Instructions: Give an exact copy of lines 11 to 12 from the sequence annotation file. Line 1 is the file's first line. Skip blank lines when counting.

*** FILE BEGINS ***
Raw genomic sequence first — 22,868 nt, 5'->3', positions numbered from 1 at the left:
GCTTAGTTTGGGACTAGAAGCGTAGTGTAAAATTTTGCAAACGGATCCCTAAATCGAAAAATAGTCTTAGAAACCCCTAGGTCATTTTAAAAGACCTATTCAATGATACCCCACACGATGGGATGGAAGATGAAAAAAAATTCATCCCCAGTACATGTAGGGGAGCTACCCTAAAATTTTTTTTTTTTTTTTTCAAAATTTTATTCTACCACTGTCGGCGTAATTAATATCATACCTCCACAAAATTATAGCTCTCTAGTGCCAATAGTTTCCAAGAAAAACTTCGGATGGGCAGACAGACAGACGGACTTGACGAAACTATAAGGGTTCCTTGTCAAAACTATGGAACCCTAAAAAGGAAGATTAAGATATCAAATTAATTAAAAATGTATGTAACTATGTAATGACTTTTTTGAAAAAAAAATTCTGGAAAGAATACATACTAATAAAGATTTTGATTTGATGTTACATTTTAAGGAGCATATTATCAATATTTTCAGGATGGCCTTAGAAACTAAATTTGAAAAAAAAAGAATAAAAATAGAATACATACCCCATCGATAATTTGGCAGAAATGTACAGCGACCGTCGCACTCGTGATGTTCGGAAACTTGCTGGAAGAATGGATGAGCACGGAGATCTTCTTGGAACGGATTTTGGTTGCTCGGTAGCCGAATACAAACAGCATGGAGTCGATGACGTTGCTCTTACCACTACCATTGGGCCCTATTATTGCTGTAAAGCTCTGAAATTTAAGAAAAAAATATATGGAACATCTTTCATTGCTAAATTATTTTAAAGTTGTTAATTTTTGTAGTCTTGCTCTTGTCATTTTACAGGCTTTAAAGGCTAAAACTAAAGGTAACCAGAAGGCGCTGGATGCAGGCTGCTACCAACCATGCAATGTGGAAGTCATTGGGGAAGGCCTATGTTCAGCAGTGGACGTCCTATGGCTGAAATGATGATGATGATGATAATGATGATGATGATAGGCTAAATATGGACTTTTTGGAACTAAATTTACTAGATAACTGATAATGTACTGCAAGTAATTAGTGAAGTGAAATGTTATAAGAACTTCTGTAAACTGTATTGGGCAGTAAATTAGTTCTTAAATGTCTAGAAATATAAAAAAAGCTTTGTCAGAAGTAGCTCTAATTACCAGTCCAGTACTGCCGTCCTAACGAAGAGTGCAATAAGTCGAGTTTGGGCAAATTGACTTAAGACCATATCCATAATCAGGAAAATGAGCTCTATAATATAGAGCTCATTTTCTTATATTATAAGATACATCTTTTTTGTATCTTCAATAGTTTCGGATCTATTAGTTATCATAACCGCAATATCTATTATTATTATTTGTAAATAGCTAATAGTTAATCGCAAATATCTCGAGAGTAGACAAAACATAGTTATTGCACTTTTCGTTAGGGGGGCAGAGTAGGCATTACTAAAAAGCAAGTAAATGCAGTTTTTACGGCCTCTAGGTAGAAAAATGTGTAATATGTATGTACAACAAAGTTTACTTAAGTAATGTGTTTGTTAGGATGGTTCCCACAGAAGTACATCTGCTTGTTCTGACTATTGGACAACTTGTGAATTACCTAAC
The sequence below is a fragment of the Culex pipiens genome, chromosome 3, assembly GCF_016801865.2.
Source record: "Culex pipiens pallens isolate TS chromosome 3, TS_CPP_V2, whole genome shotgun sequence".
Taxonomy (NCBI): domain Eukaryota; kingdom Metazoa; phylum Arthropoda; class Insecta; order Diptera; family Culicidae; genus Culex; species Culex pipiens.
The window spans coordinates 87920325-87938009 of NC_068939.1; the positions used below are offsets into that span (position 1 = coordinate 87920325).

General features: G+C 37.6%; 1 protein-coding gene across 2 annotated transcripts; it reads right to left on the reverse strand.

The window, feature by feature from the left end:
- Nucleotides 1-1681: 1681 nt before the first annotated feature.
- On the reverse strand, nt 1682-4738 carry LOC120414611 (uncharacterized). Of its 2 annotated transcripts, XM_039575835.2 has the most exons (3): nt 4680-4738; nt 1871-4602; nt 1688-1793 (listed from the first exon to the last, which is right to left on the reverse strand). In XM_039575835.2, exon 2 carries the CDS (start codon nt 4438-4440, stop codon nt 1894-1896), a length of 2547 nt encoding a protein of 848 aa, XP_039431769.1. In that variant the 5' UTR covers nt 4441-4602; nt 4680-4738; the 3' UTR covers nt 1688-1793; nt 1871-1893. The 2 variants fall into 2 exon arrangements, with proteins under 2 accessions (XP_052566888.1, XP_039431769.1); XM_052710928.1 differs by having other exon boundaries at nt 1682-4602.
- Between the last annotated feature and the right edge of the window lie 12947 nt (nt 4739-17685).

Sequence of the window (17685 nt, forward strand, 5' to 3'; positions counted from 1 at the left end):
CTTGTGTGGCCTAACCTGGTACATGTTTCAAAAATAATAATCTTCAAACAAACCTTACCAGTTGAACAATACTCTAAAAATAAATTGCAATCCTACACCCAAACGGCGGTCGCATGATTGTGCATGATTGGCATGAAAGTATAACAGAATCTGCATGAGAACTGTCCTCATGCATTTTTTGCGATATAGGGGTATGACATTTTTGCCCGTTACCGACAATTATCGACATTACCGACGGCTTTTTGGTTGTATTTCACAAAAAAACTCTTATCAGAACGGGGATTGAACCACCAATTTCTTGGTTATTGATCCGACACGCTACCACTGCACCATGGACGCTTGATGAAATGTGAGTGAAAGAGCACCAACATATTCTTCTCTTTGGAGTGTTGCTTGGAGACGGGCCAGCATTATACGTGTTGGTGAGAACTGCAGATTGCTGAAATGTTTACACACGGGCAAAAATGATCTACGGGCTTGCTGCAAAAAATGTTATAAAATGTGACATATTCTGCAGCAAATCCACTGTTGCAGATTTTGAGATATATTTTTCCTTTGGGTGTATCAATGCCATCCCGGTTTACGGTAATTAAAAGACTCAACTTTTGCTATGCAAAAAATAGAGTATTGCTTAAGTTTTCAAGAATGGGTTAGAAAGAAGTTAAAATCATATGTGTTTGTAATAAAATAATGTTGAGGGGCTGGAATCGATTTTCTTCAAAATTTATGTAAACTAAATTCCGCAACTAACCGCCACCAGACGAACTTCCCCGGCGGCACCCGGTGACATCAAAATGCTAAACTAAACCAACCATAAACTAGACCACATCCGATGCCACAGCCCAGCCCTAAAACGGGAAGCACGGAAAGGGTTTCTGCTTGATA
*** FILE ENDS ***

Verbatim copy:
- Between the last annotated feature and the right edge of the window lie 12947 nt (nt 4739-17685).

Sequence of the window (17685 nt, forward strand, 5' to 3'; positions counted from 1 at the left end):